Thursday, October 19, 2017

Energy 100, Bjorn Lomborg on World energy mix

I am reposting here a post by Bjørn Lomborg in his fb wall early today. Thanks for this great piece, Bjorn.

The world is mostly run on fossil fuels (81.4%). Nuclear makes up 5% with 13.6% from renewables. Solar panels and wind turbines contribute less than 0.7%.

When you hear 13.6% renewables, you will likely think 'wow, things are going pretty well with the change-over to renewables'. But these are not the ones you hear about. The biggest contributor is wood, used in the poor world to cook and keep warm. This leads to terrible indoor air pollution – it is actually the world's deadliest environmental problem, killing some 4.3 million people each year. We should definitely hope the poor will have to use *less* polluting wood in the future.

The other main contributors of renewables are biofuels (e.g. the American forests, cut down and shipped across the Atlantic to be burnt in European power plants to be called green and CO₂ neutral) and hydropower. In total, that makes up 12.1%. The last 1.5% comes mostly from geothermal energy (0.54%) and wind turbines (0.53%) along with solar heaters in China, tidal power etc. (0.29%) and solar panels (0.13%).

Contrary to the weight of news stories on how solar and wind is taking over the world, solar panels and wind turbines really make up a very small part of the global energy mix. (I started out coloring solar panels yellow, but the thin sliver at the top became invisible.)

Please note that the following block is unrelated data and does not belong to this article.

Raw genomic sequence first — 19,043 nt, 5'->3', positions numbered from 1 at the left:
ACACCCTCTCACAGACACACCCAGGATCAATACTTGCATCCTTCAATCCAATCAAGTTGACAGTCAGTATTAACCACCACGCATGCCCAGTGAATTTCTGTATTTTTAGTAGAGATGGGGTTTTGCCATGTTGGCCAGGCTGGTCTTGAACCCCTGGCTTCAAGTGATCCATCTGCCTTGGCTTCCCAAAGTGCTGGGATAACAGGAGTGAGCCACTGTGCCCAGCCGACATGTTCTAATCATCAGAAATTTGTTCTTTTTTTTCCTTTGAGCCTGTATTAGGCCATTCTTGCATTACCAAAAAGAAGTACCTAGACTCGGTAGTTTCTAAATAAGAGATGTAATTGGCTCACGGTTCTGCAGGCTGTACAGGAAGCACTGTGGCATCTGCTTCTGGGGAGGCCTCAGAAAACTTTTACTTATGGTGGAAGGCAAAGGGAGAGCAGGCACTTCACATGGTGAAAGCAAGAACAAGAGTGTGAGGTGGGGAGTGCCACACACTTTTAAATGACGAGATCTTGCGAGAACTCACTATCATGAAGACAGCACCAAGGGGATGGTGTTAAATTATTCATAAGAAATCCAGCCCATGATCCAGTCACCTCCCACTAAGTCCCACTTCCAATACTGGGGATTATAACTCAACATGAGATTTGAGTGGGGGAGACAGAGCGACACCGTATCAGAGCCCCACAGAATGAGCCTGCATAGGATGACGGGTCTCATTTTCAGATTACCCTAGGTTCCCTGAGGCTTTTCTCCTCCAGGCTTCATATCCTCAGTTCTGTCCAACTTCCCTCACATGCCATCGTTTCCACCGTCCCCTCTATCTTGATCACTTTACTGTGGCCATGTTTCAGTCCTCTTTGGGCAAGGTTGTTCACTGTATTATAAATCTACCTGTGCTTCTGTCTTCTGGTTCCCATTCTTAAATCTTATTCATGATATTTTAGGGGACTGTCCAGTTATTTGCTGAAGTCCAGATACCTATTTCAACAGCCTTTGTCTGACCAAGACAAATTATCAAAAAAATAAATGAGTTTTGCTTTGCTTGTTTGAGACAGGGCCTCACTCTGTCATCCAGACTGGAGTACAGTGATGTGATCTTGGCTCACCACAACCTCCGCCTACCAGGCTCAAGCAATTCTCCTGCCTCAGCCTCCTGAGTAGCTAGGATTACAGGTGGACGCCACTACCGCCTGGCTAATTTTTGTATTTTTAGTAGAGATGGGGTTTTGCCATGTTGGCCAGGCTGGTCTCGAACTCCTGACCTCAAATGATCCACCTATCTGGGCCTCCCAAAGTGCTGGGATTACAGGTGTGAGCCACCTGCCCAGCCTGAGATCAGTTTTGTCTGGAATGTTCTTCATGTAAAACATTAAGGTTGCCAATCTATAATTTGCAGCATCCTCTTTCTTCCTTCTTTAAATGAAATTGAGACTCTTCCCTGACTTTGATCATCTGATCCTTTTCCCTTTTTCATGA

Sources: The International Energy Agency has released their latest Renewable Energy Information 2017, It contains 488 pages of data, with preliminary data for the rich world for 2016, but for the entire world for 2015. Unfortunately, the data is not free.

Since solar PV constitutes such a small part of the energy supply, the International Energy Agency combines it with tidal, solar CSP and solar thermal (the water heaters on rooftops for direct hot water). In 2014, the split was 34% for solar PV, 0% for tidal, 6% for CSP and 60% for thermal, so I applied the same split to the data for 2015.

All data is Total Primary Energy Supply, which is the International Energy Agency's own main measure, also used in all their graphs for global energy balances.

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